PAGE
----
|Posted on October 30, 2015 at 4:20 PM||comments (0)|
A friend called me yesterday evening for last minute Halloween ideas. As a working mom she had little time to whip up a costume and no time to hit the shops for something her child would like. And, oh, yes, Sylvie needed a trick or treat container as there was nothing suitable in the house.
Little Sylvie is a bigtime magic fan so I thought that a magician costume would be perfect. Luckily she's got the cape and the magician's wand- all that was needed were a few accessories, including a moustache and bowtie which Sylvie insisted every proper magician could not do without.
Fortunately, Sylvie and her mom had almost everything we needed in their recycling bin. I alsow brought along a few items from my own bin. When I arrived, we set to work. We made the little top hat using a cardboard paper towel roll and cardboard from a cereal box. The hat band is actually a paper straw cut open and flattened. The paper bowtie and glasses (instead of a mask) were made using templates I found online and the moustache was cut out freehand from a bit of fuzzy fabric and backed with double-sided tape.
Next up was the trick or treat pail for Sylvie to use when she and Mom went trick and treating tomorrow evening. This is the before and after shot. The pail is actually a plastic coffee container and the handle is a wire coat hanger (of course!).
While we were waiting for the paint to dry on the pail, Sylvie's mom asked if I had any ideas for some decorations we could make. I thought that a rosette garland using pages from a discarded paperback and cutouts from some wrapping paper I brought. The garland would decorate their windows and the front door. Sylvie cut out the skull illustrations out of wrapping paper while we adults folded. Then we all assembled the rosettes, attaching each one to length of a jute twine.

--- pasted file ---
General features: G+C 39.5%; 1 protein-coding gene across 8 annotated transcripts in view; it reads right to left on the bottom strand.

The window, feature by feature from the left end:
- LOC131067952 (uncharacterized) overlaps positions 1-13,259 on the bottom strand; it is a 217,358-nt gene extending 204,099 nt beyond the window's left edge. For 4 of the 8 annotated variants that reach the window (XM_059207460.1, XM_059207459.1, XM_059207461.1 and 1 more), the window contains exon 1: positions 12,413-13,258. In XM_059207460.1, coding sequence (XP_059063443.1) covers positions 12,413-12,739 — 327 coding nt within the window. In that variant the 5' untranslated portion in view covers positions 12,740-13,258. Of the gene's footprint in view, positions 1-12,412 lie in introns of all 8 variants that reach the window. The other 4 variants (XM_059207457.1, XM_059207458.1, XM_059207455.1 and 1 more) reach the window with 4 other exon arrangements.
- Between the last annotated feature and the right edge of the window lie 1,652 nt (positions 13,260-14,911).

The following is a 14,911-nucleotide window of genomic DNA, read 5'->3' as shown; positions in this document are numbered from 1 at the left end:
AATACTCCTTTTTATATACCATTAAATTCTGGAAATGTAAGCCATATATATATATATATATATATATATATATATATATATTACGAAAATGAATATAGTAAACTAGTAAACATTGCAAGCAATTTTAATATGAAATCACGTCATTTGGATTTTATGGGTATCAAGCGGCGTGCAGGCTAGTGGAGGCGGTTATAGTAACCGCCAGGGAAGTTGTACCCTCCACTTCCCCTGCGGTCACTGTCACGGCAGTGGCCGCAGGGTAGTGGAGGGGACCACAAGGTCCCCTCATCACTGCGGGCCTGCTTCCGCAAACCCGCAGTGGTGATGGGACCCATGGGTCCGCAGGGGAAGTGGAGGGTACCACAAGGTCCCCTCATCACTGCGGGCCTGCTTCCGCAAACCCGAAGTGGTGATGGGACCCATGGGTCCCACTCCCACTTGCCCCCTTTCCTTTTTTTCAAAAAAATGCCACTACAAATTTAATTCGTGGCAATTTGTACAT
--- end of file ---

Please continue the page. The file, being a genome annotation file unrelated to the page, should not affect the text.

Except for the paint, glue, and tape, everything we made came from discards in the recycling bin. All you need is a bit of imagination (or desperation!).
TIP: The trick to making rosettes quickly is to stack several pages together - 3 or 4 depending upon paper thickness - and fold all together. Easy-peasy! By the way, once Halloween is over, the garland can be reused for Christmas by simply removing the skull images.
|Posted on April 5, 2014 at 10:00 AM||comments (1)|
I know that I promised you a bunch of Easter recycling ideas but I thought I'd take a little break and focus on the real intent of this blog: i.e., recycling stuff. A few days ago, a friend brought over a few milk cartons (the kind with cap and spout) and asked me how she could go about these as she has several kids and ends up with dozens of these cartons from both milk and juice in her recycling bin. 'Are there any ways', she asked, 'I can recycle these?' 'Well, yeah', says I, 'maybe, perhaps - let me think about it.'
So here goes. Let's start with the cap and spout first. You know those pesky packages that stuff like salt, sugar breadcrumbs, or baking soda come in? Whenever I poured anything out of them, they either would just dribble and stop pouring or pour out too quickly. So I decided that if I reused the cap and spout part of a milk or juice carton, I could solve that pesky problem. Here's what I did.
Now I know this is something others have thought of, so I'm not claiming it as my own idea, but if it works, it works. To start, of course, you will need mason or canning jars - new or vintage - for this to work. You can pick up vintage mason jars at charity shops or flea markets - I collected a zillion of them at the Sally Ann over the years. Or you can buy new ones at hardware or kitchen supply stores. To replace the glass jar lids with those from the cartons, cut out the cap and spout part of the milk or juice carton and then, using the metal ring of the jar as a guide, trim with scissors to fit the jar.
Lastly, pour whatever contents you want into the jar, top with the new lid, and replace the metal ring.
You do know the jar should be clean and dry first, right?
|Posted on February 6, 2014 at 2:35 PM||comments (0)|
Let’s face it, finding the perfect Valentine to give can be stressful for anyone. For kids, getting it right can cause a little more anxiety, especially when funds are a little low. Fortunately, there are ways that you can help, by making a great Valentine gift without breaking the piggy bank. How? By recycling (or upcycling) what you already have.